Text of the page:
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ARS Home » Pacific West Area » Pullman, Washington » Plant Germplasm Introduction and Testing Research » Research » Research Project #442624

Research Project: Targeted Genomic Assisted Improvement of Seed Protein Concentration

Location: Plant Germplasm Introduction and Testing Research

Project Number: 2090-21000-037-009-S
Project Type: Non-Assistance Cooperative Agreement

Start Date: Aug 1, 2022
End Date: Jul 31, 2024

Objective:
The funds will be used to pay part of the annual salary and benefits of a postdoc, and of undergraduate student laborers, under the supervision of the cooperator, to generate a data set of protein levels of seeds from a panel of 183 lentil lines. Cooperator and other WSU faculty will supervise the analysis of genome-wide association data sets in pea and lentil; run metabolic pathway analyses; and find the best model to run genomic prediction; on these datasets. Cooperator will develop breeder friendly molecular markers to assist in the movement of high protein levels into new cultivars.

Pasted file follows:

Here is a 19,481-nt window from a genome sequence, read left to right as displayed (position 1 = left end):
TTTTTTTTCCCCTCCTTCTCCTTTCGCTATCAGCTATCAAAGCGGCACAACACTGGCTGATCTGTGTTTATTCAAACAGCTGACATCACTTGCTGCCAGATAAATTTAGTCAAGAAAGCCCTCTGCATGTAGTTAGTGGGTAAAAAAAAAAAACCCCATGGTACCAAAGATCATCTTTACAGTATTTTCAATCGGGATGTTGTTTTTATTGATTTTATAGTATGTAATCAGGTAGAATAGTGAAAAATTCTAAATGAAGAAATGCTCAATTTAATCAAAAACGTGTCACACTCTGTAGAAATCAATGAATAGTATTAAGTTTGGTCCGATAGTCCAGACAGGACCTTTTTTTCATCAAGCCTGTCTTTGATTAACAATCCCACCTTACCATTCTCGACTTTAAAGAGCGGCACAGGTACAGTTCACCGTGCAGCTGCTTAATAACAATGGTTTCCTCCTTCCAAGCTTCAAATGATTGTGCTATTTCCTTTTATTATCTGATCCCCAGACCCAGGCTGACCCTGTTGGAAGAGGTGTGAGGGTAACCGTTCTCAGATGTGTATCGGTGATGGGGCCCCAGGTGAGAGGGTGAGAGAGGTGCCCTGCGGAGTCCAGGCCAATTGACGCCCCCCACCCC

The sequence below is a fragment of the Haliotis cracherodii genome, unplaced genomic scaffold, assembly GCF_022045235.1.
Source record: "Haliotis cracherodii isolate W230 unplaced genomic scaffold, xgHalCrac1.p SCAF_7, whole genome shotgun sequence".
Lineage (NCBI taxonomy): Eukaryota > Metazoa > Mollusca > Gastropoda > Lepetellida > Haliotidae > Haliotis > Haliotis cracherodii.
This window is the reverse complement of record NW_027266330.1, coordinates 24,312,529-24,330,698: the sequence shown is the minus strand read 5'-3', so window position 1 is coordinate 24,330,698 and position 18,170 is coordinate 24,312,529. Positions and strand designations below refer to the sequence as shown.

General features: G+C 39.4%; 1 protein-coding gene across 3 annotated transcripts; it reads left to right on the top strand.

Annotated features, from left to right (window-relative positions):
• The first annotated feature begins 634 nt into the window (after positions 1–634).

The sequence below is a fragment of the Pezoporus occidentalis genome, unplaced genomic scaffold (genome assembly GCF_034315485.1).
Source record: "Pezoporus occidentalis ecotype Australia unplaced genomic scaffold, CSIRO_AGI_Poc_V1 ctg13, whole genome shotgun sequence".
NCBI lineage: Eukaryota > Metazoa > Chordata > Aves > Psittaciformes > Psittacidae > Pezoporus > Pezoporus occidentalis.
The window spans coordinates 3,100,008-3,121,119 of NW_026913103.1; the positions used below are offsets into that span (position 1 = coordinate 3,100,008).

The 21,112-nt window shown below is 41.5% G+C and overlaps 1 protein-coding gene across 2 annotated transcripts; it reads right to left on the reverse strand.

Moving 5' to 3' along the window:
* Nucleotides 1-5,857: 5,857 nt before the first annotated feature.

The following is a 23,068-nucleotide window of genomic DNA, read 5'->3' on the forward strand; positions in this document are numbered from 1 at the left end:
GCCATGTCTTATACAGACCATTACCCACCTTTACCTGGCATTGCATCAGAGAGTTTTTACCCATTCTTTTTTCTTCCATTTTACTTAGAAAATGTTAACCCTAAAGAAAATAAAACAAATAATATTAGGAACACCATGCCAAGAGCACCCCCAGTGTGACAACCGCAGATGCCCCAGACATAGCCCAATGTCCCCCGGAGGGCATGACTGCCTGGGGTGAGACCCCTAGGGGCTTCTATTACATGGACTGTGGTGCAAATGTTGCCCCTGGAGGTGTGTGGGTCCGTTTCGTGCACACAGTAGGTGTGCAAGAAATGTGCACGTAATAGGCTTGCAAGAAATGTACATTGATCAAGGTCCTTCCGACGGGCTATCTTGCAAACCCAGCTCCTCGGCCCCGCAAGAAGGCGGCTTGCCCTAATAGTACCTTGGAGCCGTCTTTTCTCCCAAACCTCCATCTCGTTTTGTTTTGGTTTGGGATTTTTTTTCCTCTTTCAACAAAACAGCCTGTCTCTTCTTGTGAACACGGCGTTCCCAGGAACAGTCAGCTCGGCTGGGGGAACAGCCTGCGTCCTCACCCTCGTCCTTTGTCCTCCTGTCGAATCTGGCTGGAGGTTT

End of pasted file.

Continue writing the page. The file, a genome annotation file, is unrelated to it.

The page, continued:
Approach:
The Lentil Diversity Panel of 183 lines was planted in a replicated field design with four replicates at the USDA-ARS Central Ferry Research Farm in 2020, 2021, and 2022. The postdoc will harvest the seeds from the 2022 field experiment, and then will grind seed from all three years. Ground samples will be used to generate the protein content dataset from seeds collected over all three years. This will be done by measuring nitrogen content and converting these numbers into protein content using a known conversion ratio with the assistance of the cooperator. The cooperator already has a very extensive genotypic sequencing dataset on all lines in the panel. With the cooperator's assistance, the postdoc will perform genome-wide association analysis to find which base pairs in the sequence are associated with higher protein content. Results from this analysis will be used to run a metabolic pathway analysis, to determine what cellular pathways and mechanisms the plants are using to build more proteins. Finally the postdoc, with WSU cooperators, will run a genomic prediction of protein content in the lentil panels to determine if protein levels can be predicted based on the sequencing data. This will be confirmed in an independent population of lentil lines. The cooperator will develop breeder friendly molecular markers to assist in the movement of high protein levels into new cultivars.